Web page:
Purchase this article with an account.
J. C. Arciniega, J. C. Wojtowicz, E. M. Mohamed, I. A. Butovich; Effects of Ceramides on Meibomian Lipid Layers in vitro. Invest. Ophthalmol. Vis. Sci. 2010;51(13):6284.
Download citation file:
© ARVO (1962-2015); The Authors (2016-present)
The outermost layer of the tear film is formed of lipid-rich excreta called meibum. The tear film lipid layer (TFLL) is thought to protect the corneal epithelium from the evaporation of the aqueous layer. Changes in the composition of the TFLL can alter its properties and subsequently compromise its integrity. Earlier analyses detected an increased amount of ceramides (Cer) in meibum lipids of patients with meibomian gland dysfunction, possibly due to the abnormal hyperkeratinization of the meibomian gland ducts. It has also been suggested that Cer could have a destabilizing effect on tear film. However, no quantitative data on this putative destabilizing effect of Cer has ever been reported. The aim of our in vitro study was to quantitatively evaluate the direct effects of Cer on the biophysical properties of meibomian lipids layers.
Meibum samples were collected from the meibomian glands of healthy volunteers. Their dry weights were determined gravimetrically. A thermostated Langmuir film balance was used to study the surface pressure area (π/A) isotherms of meibum. A series of mixed solutions of bovine brain Cer (from Sigma Chem. Co, St. Louis, MO) and meibum dissolved in CHCl3 at different weight ratios (10:0, 8:2, 6:4, 4:6, 2:8 and 0:10, respectively) were spread onto the surface of the Tris-buffered saline aqueous subphase to form lipid layers. After evaporation of the solvent, multiple π/A isotherms were recorded in cycles.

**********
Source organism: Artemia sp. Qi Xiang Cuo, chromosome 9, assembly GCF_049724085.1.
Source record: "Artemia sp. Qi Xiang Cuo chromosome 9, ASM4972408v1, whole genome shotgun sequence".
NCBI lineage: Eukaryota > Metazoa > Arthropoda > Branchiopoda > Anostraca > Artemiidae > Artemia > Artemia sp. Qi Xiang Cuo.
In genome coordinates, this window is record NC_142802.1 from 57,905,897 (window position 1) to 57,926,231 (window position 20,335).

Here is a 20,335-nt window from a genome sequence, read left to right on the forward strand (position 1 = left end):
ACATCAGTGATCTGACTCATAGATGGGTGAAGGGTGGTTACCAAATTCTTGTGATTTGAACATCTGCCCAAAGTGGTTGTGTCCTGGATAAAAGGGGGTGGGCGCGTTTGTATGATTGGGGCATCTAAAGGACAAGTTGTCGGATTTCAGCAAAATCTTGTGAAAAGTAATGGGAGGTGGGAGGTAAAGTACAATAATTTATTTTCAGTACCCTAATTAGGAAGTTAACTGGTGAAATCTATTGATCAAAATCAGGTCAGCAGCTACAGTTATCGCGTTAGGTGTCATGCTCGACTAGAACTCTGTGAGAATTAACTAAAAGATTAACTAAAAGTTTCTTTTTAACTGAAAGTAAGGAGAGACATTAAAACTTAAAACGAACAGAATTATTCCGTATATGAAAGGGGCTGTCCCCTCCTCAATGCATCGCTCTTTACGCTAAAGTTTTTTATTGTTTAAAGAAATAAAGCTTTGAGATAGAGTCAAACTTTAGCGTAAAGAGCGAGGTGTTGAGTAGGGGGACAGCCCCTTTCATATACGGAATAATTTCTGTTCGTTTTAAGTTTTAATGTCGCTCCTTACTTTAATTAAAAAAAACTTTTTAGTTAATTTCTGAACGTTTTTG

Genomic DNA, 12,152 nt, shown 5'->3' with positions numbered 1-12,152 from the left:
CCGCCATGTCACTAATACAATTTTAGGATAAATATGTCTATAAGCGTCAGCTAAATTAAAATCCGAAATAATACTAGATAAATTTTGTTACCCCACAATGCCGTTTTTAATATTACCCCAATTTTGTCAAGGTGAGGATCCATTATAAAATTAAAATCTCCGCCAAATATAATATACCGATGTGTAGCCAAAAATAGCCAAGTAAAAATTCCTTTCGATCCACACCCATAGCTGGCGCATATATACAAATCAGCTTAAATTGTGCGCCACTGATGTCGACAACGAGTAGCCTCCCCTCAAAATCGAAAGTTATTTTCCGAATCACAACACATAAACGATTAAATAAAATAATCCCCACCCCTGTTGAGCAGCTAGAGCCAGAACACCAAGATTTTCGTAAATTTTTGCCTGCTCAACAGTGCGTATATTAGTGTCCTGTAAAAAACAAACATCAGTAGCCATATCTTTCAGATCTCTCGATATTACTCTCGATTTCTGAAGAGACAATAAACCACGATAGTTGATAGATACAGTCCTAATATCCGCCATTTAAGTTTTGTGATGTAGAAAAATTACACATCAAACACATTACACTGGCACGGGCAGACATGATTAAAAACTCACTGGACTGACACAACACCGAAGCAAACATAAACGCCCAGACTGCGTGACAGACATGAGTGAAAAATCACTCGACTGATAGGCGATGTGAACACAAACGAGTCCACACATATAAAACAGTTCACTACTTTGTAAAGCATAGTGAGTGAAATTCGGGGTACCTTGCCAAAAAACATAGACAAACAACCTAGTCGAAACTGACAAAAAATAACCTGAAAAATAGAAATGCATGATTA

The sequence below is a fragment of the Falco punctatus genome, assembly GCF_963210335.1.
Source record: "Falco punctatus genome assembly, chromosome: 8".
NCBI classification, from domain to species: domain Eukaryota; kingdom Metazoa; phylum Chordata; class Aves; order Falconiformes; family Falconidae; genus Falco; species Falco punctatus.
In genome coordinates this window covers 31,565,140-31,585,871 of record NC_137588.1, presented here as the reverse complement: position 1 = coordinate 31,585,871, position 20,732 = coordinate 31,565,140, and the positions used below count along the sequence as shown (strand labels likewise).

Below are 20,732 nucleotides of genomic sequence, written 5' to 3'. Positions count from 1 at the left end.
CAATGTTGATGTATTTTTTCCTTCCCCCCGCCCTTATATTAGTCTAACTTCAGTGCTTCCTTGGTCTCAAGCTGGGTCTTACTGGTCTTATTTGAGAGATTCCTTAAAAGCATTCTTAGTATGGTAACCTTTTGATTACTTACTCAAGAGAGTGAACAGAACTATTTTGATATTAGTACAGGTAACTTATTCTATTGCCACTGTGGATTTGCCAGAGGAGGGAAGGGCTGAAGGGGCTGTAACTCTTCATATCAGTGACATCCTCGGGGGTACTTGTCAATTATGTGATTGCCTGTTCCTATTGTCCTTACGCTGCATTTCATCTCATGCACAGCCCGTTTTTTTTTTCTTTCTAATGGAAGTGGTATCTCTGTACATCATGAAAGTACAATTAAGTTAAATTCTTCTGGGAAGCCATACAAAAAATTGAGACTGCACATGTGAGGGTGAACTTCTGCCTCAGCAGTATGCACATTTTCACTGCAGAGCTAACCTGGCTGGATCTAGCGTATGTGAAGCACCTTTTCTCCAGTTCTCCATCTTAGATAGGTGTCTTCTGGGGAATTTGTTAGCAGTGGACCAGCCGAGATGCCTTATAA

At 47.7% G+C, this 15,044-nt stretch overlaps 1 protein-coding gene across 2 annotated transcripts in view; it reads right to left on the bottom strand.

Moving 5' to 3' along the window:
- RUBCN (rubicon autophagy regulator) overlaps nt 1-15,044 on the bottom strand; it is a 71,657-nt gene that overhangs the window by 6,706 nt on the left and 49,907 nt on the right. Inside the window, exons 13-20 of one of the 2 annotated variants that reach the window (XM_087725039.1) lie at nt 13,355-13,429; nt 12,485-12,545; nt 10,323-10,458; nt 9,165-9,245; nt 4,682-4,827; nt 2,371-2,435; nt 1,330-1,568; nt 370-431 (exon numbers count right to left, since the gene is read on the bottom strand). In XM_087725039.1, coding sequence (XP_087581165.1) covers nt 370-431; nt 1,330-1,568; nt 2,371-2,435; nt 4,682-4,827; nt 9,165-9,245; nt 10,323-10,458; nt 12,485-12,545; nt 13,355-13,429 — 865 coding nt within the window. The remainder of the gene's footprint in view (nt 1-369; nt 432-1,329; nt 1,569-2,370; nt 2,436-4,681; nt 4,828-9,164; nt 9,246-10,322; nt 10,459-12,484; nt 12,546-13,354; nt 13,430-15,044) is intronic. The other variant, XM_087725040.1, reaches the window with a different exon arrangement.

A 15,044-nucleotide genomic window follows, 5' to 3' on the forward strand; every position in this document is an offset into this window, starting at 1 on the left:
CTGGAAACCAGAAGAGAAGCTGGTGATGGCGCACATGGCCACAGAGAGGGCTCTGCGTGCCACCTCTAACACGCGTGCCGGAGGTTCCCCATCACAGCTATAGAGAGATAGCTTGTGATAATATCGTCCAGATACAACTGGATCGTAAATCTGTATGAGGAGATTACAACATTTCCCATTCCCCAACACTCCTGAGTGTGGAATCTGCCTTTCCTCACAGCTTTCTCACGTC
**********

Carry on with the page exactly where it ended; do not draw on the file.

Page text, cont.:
Studied at a physiological corneal temperature of 34°C without Cer, meibum layers remained stable and non-collapsible at any surface pressure and tested temperature. Under the same conditions, the Cer layers collapsed at a surface pressure of about 45mN/m and had lower elasticity compared to meibum. Increasing Cer to meibum ratios in the mixtures had a strong impact on the stability of the human meibum films. Using the sample solutions with Cer to meibum ratio of 4:6 or above, the lipid layers abruptly collapsed at about 40 mN/m. The extent of collapsing was proportional to the Cer to meibum ratio used.
When Cer are present in meibum in sufficient quantities, the π/A isotherms of meibum are strongly affected. Our findings suggest that Cer decrease the stability and elasticity of the TFLL causing its collapsing. However, it remains to be seen if Cer in meibum of dry eye patients can reach the threshold level that would be high enough to have a detrimental effect on the stability of the TFLL in vivo.
This PDF is available to Subscribers Only